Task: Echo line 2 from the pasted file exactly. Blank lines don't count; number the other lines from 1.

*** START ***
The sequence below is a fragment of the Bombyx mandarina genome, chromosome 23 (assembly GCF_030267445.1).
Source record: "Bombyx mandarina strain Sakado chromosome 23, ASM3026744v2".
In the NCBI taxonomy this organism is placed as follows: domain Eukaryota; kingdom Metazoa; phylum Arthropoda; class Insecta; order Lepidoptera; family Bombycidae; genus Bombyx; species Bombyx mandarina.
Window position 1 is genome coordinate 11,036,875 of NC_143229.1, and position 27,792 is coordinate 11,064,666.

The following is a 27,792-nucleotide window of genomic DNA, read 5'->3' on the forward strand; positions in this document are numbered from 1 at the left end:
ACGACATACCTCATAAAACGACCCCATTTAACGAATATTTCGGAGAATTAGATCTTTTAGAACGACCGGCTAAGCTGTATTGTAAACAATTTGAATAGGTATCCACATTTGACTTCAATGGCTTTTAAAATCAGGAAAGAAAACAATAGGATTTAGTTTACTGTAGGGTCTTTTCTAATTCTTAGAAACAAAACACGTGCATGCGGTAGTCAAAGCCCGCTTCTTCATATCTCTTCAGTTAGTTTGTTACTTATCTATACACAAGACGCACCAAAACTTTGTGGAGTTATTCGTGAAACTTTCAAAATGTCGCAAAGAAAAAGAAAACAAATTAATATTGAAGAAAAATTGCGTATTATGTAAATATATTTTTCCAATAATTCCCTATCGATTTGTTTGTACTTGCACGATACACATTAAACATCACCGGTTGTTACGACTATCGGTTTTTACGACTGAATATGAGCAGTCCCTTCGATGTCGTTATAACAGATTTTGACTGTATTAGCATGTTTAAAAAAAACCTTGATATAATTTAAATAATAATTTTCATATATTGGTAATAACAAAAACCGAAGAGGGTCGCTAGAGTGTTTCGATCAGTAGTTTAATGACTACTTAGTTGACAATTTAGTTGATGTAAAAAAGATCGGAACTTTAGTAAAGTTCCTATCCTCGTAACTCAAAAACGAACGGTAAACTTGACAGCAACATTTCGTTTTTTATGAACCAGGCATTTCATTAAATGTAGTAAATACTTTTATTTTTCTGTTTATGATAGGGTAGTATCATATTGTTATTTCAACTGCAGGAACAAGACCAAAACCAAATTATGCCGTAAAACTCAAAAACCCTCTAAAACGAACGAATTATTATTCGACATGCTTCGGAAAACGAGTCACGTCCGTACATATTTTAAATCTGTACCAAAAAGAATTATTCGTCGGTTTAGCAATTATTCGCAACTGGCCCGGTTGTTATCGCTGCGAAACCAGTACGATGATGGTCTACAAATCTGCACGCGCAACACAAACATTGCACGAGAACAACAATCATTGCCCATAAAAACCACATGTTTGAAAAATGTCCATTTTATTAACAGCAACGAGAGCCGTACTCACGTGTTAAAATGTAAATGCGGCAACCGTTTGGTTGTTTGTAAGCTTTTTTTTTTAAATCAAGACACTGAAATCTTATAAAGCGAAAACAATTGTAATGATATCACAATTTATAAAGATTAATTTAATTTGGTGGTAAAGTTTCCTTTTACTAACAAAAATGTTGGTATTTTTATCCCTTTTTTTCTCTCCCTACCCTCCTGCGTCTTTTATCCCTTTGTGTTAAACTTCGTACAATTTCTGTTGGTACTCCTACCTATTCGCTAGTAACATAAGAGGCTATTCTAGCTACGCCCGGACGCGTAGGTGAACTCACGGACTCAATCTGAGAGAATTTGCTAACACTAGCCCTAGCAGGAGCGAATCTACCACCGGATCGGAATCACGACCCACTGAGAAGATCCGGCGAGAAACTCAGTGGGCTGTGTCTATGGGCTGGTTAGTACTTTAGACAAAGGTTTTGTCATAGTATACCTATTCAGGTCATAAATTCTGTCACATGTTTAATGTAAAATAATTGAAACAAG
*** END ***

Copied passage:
Source record: "Bombyx mandarina strain Sakado chromosome 23, ASM3026744v2".